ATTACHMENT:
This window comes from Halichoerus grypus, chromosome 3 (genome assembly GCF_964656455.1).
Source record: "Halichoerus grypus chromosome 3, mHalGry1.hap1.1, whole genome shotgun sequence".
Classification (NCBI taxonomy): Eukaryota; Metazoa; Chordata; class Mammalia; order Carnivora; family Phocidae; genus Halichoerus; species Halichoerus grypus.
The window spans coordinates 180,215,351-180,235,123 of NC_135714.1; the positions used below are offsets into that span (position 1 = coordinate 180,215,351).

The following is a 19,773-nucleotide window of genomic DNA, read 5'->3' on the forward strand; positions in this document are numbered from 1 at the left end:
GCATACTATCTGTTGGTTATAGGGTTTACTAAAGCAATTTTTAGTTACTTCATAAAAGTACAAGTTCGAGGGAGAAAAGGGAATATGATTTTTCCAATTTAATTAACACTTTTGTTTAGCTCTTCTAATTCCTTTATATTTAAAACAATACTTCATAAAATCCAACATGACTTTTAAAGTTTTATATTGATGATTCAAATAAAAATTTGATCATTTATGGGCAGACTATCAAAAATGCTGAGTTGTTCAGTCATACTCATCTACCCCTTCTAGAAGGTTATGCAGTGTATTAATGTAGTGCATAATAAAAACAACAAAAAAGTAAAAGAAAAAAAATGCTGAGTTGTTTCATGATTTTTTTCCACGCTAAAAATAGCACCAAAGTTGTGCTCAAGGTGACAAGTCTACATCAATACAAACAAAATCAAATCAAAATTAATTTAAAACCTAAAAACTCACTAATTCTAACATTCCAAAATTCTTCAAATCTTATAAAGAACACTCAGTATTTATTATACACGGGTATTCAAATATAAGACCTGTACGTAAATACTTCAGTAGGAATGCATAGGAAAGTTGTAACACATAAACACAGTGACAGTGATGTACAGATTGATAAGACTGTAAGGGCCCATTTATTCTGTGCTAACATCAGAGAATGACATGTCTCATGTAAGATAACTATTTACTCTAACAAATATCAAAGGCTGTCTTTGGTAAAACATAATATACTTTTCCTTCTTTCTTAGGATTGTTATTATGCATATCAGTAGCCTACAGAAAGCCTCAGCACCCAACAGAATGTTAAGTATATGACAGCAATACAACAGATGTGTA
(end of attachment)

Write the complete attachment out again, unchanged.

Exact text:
This window comes from Halichoerus grypus, chromosome 3 (genome assembly GCF_964656455.1).
Source record: "Halichoerus grypus chromosome 3, mHalGry1.hap1.1, whole genome shotgun sequence".
Classification (NCBI taxonomy): Eukaryota; Metazoa; Chordata; class Mammalia; order Carnivora; family Phocidae; genus Halichoerus; species Halichoerus grypus.
The window spans coordinates 180,215,351-180,235,123 of NC_135714.1; the positions used below are offsets into that span (position 1 = coordinate 180,215,351).

The following is a 19,773-nucleotide window of genomic DNA, read 5'->3' on the forward strand; positions in this document are numbered from 1 at the left end:
GCATACTATCTGTTGGTTATAGGGTTTACTAAAGCAATTTTTAGTTACTTCATAAAAGTACAAGTTCGAGGGAGAAAAGGGAATATGATTTTTCCAATTTAATTAACACTTTTGTTTAGCTCTTCTAATTCCTTTATATTTAAAACAATACTTCATAAAATCCAACATGACTTTTAAAGTTTTATATTGATGATTCAAATAAAAATTTGATCATTTATGGGCAGACTATCAAAAATGCTGAGTTGTTCAGTCATACTCATCTACCCCTTCTAGAAGGTTATGCAGTGTATTAATGTAGTGCATAATAAAAACAACAAAAAAGTAAAAGAAAAAAAATGCTGAGTTGTTTCATGATTTTTTTCCACGCTAAAAATAGCACCAAAGTTGTGCTCAAGGTGACAAGTCTACATCAATACAAACAAAATCAAATCAAAATTAATTTAAAACCTAAAAACTCACTAATTCTAACATTCCAAAATTCTTCAAATCTTATAAAGAACACTCAGTATTTATTATACACGGGTATTCAAATATAAGACCTGTACGTAAATACTTCAGTAGGAATGCATAGGAAAGTTGTAACACATAAACACAGTGACAGTGATGTACAGATTGATAAGACTGTAAGGGCCCATTTATTCTGTGCTAACATCAGAGAATGACATGTCTCATGTAAGATAACTATTTACTCTAACAAATATCAAAGGCTGTCTTTGGTAAAACATAATATACTTTTCCTTCTTTCTTAGGATTGTTATTATGCATATCAGTAGCCTACAGAAAGCCTCAGCACCCAACAGAATGTTAAGTATATGACAGCAATACAACAGATGTGTA